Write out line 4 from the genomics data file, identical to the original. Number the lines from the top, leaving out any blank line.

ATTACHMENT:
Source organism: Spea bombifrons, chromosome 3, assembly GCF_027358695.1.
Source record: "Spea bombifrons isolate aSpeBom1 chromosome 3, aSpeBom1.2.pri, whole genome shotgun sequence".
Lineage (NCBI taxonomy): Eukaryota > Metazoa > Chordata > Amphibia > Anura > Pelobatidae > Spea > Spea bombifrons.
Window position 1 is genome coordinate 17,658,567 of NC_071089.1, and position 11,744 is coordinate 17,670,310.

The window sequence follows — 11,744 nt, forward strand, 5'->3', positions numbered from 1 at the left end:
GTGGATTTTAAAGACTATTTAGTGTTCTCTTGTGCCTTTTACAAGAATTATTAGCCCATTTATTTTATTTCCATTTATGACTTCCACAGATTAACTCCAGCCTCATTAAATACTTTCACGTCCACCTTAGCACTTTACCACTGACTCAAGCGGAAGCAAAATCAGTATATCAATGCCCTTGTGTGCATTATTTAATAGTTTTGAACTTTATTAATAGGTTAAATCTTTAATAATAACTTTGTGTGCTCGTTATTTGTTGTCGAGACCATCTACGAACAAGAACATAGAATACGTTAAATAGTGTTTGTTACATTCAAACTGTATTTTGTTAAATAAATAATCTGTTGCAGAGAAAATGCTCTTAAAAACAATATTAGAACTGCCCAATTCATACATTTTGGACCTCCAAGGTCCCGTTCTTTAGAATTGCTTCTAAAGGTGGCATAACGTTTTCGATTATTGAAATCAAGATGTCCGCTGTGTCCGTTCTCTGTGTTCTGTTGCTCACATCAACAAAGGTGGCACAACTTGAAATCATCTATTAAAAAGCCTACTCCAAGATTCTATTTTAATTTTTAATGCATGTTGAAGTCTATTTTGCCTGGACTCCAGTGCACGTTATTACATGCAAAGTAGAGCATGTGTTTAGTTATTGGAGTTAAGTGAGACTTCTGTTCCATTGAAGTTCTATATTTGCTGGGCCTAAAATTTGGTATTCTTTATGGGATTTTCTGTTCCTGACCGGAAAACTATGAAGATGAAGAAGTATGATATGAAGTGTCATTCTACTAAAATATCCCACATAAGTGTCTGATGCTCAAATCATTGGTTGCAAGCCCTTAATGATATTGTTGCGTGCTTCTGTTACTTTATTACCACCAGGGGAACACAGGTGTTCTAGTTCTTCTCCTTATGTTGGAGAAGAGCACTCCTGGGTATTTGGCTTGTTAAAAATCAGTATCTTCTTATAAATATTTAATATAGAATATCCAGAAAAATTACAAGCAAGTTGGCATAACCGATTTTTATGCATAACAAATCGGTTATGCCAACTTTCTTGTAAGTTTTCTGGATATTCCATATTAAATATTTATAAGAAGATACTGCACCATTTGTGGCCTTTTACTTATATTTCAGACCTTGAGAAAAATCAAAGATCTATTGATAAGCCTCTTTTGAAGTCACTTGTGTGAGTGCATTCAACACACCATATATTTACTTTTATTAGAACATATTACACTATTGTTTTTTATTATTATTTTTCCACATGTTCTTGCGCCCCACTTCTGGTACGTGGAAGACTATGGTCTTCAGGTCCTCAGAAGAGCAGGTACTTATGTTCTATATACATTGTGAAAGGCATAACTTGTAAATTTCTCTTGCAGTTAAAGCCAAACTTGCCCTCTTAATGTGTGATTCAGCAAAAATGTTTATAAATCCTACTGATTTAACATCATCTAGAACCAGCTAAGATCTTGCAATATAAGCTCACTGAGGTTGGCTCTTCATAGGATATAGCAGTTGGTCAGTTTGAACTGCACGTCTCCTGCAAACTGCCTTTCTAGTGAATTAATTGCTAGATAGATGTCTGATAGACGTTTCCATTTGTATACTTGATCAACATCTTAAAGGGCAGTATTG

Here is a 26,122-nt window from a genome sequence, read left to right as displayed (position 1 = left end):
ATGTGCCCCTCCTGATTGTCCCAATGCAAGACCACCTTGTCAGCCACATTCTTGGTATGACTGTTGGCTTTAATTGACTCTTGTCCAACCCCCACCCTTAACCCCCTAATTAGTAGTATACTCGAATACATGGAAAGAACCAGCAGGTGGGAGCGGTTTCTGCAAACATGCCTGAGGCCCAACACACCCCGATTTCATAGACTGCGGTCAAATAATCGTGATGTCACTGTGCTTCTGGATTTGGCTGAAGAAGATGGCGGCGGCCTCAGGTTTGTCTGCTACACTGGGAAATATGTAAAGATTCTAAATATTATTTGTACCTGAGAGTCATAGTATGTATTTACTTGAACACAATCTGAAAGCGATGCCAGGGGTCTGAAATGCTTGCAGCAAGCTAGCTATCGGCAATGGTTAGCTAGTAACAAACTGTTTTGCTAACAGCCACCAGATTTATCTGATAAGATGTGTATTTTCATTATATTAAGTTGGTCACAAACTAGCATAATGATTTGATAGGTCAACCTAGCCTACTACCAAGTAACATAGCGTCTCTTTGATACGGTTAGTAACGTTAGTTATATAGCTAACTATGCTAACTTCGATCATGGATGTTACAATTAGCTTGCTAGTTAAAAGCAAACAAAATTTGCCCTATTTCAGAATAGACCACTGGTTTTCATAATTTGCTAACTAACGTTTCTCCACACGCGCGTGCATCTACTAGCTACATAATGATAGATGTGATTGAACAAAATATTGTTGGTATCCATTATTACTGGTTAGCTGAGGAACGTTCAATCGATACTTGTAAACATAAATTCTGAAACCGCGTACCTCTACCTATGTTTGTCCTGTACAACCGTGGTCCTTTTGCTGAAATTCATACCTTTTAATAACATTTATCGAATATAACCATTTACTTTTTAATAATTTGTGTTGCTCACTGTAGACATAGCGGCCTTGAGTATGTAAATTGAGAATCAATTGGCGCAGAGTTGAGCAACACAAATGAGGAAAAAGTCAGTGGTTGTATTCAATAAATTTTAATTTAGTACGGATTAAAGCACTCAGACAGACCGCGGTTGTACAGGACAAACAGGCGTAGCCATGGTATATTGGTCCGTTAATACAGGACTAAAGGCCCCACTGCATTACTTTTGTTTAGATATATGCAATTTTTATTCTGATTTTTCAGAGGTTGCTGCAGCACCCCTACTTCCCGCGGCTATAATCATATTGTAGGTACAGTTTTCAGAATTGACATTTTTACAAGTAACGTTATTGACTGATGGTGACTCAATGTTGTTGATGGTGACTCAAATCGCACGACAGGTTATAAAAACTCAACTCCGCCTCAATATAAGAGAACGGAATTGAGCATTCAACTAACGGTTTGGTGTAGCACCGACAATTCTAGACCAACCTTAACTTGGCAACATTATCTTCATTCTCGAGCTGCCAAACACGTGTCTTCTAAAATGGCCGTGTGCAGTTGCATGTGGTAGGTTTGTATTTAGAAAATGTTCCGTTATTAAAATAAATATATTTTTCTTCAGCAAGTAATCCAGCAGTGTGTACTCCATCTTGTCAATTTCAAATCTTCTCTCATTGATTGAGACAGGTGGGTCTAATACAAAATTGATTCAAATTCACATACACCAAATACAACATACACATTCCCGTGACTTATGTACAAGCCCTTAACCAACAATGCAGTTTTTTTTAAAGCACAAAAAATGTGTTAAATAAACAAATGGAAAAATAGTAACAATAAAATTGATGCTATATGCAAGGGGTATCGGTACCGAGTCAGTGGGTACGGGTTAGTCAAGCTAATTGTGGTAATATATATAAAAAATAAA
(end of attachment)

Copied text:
Window position 1 is genome coordinate 17,658,567 of NC_071089.1, and position 11,744 is coordinate 17,670,310.